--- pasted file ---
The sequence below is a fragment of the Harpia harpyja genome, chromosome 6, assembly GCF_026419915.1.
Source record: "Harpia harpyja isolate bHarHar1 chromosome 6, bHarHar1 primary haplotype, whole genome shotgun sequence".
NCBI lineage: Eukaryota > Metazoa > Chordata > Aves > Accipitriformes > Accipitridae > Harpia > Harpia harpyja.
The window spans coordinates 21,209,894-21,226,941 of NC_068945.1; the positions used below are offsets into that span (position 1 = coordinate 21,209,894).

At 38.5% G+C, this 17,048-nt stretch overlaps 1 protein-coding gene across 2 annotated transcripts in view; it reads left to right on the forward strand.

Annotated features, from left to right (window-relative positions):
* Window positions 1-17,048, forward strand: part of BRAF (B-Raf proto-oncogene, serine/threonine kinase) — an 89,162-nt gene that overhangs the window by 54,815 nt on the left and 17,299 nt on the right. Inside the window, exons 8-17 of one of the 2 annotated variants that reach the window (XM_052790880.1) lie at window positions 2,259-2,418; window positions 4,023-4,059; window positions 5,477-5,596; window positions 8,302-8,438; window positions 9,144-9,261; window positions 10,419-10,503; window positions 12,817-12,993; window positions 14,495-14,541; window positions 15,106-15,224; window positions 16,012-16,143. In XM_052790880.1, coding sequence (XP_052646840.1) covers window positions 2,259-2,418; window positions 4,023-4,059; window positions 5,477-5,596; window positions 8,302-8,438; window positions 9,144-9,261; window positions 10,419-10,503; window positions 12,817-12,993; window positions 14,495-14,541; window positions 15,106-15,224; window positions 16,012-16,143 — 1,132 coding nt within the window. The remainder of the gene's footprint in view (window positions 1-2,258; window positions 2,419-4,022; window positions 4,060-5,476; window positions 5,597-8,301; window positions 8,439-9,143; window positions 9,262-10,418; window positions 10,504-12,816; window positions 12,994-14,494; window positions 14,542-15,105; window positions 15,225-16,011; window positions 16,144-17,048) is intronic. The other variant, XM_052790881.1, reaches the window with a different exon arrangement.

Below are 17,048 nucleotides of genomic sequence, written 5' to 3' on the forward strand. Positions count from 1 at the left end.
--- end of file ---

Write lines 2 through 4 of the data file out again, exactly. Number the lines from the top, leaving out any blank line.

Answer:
Source record: "Harpia harpyja isolate bHarHar1 chromosome 6, bHarHar1 primary haplotype, whole genome shotgun sequence".
NCBI lineage: Eukaryota > Metazoa > Chordata > Aves > Accipitriformes > Accipitridae > Harpia > Harpia harpyja.
The window spans coordinates 21,209,894-21,226,941 of NC_068945.1; the positions used below are offsets into that span (position 1 = coordinate 21,209,894).